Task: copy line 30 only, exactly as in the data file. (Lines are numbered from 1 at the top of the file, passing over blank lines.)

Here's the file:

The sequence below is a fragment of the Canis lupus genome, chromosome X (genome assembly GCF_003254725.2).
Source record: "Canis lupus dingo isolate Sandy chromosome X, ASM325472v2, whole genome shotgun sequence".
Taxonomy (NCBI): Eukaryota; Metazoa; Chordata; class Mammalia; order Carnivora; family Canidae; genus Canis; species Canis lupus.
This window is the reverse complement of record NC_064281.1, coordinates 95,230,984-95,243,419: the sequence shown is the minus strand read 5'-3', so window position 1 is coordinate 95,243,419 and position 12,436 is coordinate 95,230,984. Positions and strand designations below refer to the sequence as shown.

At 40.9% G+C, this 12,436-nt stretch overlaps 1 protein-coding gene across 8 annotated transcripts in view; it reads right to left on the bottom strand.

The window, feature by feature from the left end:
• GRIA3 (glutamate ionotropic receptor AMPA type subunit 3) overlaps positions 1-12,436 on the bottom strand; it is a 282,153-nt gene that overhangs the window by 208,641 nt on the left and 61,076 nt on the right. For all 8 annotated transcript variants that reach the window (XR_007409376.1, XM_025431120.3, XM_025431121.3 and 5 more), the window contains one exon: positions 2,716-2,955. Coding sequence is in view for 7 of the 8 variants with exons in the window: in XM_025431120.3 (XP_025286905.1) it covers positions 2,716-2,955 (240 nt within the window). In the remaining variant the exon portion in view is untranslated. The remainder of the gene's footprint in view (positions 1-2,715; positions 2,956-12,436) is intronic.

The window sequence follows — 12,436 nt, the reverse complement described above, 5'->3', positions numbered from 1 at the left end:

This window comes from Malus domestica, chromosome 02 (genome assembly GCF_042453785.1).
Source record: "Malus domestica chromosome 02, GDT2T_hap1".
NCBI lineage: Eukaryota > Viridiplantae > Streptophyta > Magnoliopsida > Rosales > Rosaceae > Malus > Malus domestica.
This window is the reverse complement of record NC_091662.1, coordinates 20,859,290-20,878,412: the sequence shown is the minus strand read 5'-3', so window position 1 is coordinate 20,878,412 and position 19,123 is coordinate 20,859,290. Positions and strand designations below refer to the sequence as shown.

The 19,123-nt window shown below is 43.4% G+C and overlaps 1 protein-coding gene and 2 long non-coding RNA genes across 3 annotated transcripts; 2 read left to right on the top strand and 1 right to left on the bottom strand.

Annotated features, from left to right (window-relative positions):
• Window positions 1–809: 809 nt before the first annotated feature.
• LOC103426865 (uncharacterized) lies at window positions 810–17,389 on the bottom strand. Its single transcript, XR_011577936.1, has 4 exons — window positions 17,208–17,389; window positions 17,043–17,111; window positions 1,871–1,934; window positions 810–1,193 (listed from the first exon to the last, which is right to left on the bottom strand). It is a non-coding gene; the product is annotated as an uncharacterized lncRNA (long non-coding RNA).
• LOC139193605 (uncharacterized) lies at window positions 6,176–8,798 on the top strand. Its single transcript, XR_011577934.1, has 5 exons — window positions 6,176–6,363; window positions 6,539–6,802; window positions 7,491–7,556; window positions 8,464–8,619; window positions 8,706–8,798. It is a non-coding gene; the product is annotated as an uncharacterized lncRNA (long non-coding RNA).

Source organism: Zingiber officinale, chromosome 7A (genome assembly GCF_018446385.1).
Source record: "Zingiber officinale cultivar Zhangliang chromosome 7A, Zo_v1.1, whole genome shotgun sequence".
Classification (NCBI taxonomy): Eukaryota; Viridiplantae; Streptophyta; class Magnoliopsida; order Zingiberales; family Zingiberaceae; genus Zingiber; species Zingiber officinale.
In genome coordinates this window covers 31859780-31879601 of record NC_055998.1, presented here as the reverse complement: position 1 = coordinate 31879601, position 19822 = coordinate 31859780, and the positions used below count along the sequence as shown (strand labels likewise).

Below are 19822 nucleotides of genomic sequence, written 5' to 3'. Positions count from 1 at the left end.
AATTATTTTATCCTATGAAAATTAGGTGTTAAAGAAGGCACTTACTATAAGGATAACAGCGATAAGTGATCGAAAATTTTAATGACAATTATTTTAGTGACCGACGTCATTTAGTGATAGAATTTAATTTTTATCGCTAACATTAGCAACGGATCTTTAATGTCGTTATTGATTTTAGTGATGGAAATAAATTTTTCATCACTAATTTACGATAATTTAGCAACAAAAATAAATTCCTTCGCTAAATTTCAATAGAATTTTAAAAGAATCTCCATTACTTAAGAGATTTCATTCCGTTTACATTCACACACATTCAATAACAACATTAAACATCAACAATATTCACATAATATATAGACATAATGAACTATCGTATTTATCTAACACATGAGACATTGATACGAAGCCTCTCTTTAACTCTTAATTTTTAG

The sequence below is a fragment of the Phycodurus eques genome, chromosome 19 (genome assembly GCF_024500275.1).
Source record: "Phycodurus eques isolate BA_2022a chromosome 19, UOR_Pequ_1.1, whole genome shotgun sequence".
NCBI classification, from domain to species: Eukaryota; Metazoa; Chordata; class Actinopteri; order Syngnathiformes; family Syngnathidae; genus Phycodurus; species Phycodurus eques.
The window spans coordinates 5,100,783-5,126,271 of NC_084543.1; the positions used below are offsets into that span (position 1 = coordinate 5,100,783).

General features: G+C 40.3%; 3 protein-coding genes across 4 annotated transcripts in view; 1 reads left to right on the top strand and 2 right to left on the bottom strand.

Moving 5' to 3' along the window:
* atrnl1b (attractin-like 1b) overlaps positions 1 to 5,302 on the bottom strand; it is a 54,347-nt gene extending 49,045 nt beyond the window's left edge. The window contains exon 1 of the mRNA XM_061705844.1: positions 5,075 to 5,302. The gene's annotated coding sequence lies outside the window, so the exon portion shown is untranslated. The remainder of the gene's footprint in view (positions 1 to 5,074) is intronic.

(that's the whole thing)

* atrnl1b (attractin-like 1b) overlaps positions 1 to 5,302 on the bottom strand; it is a 54,347-nt gene extending 49,045 nt beyond the window's left edge. The window contains exon 1 of the mRNA XM_061705844.1: positions 5,075 to 5,302. The gene's annotated coding sequence lies outside the window, so the exon portion shown is untranslated. The remainder of the gene's footprint in view (positions 1 to 5,074) is intronic.